COVID-19 vaccines are effective at keeping you safe. And, according to the Centers for Disease Control and Prevention, people who have been fully vaccinated can resume activities that they had put on hold due to the pandemic.
Other people's vaccination status or whether they are at elevated risk for severe COVID-19 are possibly unknown in indoor public spaces.
As a result, fully vaccinated individuals should continue to wear a mask that fits snugly against the sides of the face and has no holes, cover coughs and sneezes, wash hands often and follow all applicable workplace or school guidelines.
Once you've been fully vaccinated, these guidelines will help you make choices about your everyday activities. They are not intended for use in healthcare settings, according to the CDC.
Who is considered fully vaccinated?
It is important to know which type of vaccine you got to determine if you are fully vaccinated.
For vaccinations that need two doses, such as the Pfizer-BioNTech and Moderna vaccines, you are considered fully vaccinated two weeks after receiving the second dose.
For the Johnson & Johnson vaccine, which is administered in a single dose, you are considered completely vaccinated two weeks after receiving the dose.
You are not considered fully vaccinated until you have completed the mandatory two-week waiting period and must continue to take all precautions, including wearing a mask.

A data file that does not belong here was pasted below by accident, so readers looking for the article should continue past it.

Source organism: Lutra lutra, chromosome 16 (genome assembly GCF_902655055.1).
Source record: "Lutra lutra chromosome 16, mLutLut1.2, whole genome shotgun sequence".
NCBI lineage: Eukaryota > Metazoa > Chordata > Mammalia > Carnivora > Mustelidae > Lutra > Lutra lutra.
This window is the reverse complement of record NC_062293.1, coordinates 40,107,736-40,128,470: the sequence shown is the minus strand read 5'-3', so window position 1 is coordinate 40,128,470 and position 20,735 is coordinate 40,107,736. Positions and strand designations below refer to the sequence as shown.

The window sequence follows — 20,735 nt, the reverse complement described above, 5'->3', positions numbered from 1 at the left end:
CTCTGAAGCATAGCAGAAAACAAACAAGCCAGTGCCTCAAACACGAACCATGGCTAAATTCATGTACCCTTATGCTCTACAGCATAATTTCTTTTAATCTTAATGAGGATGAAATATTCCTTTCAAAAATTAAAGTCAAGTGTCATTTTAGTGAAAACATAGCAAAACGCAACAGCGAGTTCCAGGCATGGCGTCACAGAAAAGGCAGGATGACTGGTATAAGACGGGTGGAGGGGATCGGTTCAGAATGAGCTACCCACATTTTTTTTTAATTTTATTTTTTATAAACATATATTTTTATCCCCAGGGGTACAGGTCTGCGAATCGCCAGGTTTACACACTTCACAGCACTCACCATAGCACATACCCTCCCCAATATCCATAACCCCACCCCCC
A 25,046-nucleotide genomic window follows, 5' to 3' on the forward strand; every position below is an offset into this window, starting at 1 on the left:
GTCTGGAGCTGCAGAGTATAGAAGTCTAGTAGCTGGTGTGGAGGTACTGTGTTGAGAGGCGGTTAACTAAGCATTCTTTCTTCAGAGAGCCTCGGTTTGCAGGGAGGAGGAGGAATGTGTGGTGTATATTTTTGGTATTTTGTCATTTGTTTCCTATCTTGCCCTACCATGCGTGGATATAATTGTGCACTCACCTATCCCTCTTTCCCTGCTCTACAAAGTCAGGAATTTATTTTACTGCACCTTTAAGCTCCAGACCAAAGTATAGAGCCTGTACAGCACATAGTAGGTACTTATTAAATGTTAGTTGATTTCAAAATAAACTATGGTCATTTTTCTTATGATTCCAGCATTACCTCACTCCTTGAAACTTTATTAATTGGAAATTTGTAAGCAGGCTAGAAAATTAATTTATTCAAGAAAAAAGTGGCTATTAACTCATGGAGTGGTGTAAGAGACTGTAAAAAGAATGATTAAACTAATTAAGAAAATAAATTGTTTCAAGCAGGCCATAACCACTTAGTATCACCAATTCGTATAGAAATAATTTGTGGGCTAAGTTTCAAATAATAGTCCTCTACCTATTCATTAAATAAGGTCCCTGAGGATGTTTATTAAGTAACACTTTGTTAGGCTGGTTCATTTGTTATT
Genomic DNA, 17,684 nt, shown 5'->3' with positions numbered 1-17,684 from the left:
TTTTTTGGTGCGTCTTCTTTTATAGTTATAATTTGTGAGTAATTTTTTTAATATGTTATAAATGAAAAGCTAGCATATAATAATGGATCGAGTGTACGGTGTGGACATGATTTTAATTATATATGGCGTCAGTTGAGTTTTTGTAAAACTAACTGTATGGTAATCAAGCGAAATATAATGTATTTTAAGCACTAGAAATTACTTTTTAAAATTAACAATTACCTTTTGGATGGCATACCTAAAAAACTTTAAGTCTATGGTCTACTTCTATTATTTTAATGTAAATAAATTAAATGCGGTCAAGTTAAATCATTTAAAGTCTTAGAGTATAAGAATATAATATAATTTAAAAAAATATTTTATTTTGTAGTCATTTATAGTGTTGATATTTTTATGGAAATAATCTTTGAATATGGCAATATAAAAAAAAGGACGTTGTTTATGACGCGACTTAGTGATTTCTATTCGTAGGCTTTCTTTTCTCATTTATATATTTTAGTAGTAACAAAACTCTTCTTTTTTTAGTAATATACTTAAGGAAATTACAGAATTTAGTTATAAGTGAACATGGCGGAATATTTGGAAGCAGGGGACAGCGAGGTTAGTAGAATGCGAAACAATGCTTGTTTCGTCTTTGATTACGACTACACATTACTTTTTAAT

It's also worth noting that if you have a medical condition or are taking medication that weakens your immune system, even if you're completely vaccinated, you're not fully protected. In this scenario, you must continue to wear a mask at all times.
The vaccines' clinical and real-world evidence is now reasonably evident: They are extremely successful at keeping COVID-19 at bay.
The clinical trials found that the two-shot Moderna and Pfizer/BioNTech vaccines had efficacy rates of 95% or higher, while the one-shot Johnson & Johnson vaccine had an efficacy rate of more than 70%. In addition, the vaccines reduced the risk of hospitalization and death to near zero.
This is supported by real-world evidence. The Pfizer/BioNTech vaccine has been shown to be more than 90% effective at preventing infections in Israel, the country with the most advanced vaccination campaign, with even higher rates of preventing symptomatic illness, hospitalization and death.
This can be seen in the country's overall statistics: Following the nearly complete reopening of Israel's economy in March, and after the majority of the population had received at least one dose, daily new COVID-19 cases dropped by more than 95%. And daily deaths are now in the single digits, if not zero.
Why continue to wear a mask?
Unfortunately, getting vaccinated does not enable us to return to our previous lives in an instant. The vaccine is now just another layer of defense against COVID-19 until we have some sort of herd immunity.
To achieve herd immunity, we would need to vaccinate 50% to 80% of the population. And, since ramping up production and delivery of the vaccines would take time, experts advise people to manage their expectations of a rapid return to normalcy.